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Thursday, July 03, 2008

le Tour de France weekend preview

The Tour de France - the 'sparring' begins

This weekend is one of the great sporting weekends, as always, because it's usually the start of the Tour de France, and the end of Wimbledon. And so for a "newsy-opinion" post, I thought I'd preview these two events.

First is the Tour de France preview, and below it, you can find some discussion around Wimbledon, where the chance of a Roger Federer-Rafael Nadal finals rematch is still on!

But first, Le Tour de France...

Opening salvo

The Tour gets underway in Brest this weekend, and let's hope for a clean Tour with the bike-racing dominating the news rather than the doping, as we wrote yesterday!

For the first time in many years, we start with a mass ride, not a Prologue Time-trial, which means the first yellow jersey wearer is unlikely to be a Fabian Cancellara-type Time-trial specialist, but a strong sprinter - the stakes on that first finish line sprint will be huge! It's not a pure sprinter's stage, however, because it's hardly flat, and it will be one of the strong men of the race who survives a few jagged climbs who takes out the win - perhaps Cancellara is the man to watch, after all. I'd go with Robbie McEwen, however, as this year's first maillot jaune, because he's one sprinter who is capable of hanging on a tough day, especially so early in the Tour.

Tuesday sees the first real test for the big GC contenders, in the form of a short, 29.5 km Time-trial in Cholet. The Time-trials are very short this year, which will play into the hands of the climbers, though the Tour is, I must be honest, a little short of pedigreed climbing specialists who are capable of sustaining that level for the full three weeks. There are certainly climbers, but none who jump out as a Pantani-type overall champion. Soler Hernandez, last year's King of the Mountains will likely feature. But here again, the KoM title will go to the guy who is a good climber but also unlikely to feature in the GC, because he's given free reign to go out and accumulate points without intefering with the "real" race. I've always thought they should award bigger time-bonuses to reward the climbers a little more...

Plenty of 'snipers' and once-off stage winners are expected, but not repeat-stage winners, even in the sprinters, where the race lacks a real "boss". Robbie McEwen, for example, will have to fight for himself in the sprints, because his Lotto team are throwing all their weight behind Cadel Evans for the overall title. This, plus the absence of Tom Boonen due to his cocaine-liaison, means a wide open race on the flat stages.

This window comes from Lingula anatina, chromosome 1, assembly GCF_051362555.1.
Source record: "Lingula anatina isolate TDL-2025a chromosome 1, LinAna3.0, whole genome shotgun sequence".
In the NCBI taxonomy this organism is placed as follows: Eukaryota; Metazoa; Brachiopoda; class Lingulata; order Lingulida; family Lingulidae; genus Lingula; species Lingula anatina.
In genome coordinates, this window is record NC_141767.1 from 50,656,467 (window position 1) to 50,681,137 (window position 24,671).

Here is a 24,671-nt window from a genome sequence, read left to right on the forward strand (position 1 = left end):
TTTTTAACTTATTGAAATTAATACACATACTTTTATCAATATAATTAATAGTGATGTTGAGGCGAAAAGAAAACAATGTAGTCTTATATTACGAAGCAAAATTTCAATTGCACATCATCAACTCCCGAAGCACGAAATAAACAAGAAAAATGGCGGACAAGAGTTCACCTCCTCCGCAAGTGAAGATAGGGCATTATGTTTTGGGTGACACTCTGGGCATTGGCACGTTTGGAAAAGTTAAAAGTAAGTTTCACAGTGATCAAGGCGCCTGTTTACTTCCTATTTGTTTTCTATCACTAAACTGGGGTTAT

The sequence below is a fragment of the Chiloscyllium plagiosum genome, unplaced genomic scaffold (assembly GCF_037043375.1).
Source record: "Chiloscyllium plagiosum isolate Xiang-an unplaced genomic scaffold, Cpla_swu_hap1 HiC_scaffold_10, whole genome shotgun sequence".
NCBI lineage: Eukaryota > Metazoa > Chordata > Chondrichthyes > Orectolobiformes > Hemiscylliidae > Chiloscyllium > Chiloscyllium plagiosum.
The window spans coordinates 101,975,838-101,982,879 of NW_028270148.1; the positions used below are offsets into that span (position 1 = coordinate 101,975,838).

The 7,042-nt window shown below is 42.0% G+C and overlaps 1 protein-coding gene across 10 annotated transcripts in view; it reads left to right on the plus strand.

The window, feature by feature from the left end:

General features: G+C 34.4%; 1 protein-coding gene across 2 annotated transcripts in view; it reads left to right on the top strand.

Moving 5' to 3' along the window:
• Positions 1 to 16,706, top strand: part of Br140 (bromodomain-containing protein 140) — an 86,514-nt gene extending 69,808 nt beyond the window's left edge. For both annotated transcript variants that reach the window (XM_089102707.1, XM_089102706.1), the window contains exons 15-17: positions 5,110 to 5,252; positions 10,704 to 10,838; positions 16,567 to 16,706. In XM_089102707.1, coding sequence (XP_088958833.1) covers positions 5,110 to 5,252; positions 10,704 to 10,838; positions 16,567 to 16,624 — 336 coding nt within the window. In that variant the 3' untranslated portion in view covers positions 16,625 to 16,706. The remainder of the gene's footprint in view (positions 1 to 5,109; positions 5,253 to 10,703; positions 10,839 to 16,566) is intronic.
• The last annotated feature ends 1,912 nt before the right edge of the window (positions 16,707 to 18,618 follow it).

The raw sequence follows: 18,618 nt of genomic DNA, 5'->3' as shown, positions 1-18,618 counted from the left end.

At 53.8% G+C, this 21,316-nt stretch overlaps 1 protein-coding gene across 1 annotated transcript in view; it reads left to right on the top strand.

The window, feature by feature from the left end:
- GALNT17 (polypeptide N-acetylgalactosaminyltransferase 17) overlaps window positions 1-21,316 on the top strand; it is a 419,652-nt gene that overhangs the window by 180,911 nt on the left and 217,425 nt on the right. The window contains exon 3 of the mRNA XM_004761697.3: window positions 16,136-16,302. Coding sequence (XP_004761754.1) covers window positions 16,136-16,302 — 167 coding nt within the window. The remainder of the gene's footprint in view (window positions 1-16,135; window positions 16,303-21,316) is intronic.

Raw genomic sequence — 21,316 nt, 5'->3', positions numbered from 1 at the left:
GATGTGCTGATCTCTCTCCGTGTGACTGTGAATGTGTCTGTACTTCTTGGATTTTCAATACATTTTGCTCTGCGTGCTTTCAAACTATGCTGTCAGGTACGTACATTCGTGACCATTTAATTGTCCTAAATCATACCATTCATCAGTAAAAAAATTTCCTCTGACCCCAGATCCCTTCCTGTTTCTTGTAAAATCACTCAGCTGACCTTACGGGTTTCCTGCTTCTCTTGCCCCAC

GC contenders - an open race but with two prominent names

The two names to look out for must be Valverde and Evans, who've shown form all year. Evans also knows what it takes to compete in the Tour, having finished a brave second last year, and having fought with Contador and Rasmussen all the way through the mountains. Valverde fought in patches, and was particularly good in the Alps (as he has been a few times), but has never really carried that through to Paris. Perhaps his maturity and more experience will help him this time around.

This time round, the riders go anti-clockwise, which means they tackle the Pyrenees first, and the Alps only in the second week. Some great stages lie ahead, including the Alp d'Huez climb on July 23rd. France's Bastille day, July 14th, also sees a great stage with a finish on top of Hautacam, after the climb of the legendary Tormalet. This stage is really going to be the first indication of who has the real yellow-jersey credentials.

We'll look at specific stages once the race is underway, as we preview or review the action (time permitting, of course).

But, since we're never shy for a prediction, however incorrect, we'll call Evans as this year's champion, with the other contenders to follow - that's a "run with the herd prediction!"

One final article on cycling, to follow up on yesterday's post on cycling's drug culture. We received the following story from George, which grows (pardon the pun) the legend of doping history of the Tour de France:

When Pierre Brambilla (a well known user of amphetamines)lost to Jean Robic on the last day of the Tour in 1947 he reportedly buried his bike at the bottom of his garden. When asked by a reporter about the incident, he replied sarcastically it was to grow bamboo for a new pair of wheels. "Good job you didn't plant your feeding bottles then," the journalist replied, "You'd have grown a pharmacy."

Join us for race opinion over the next three weeks!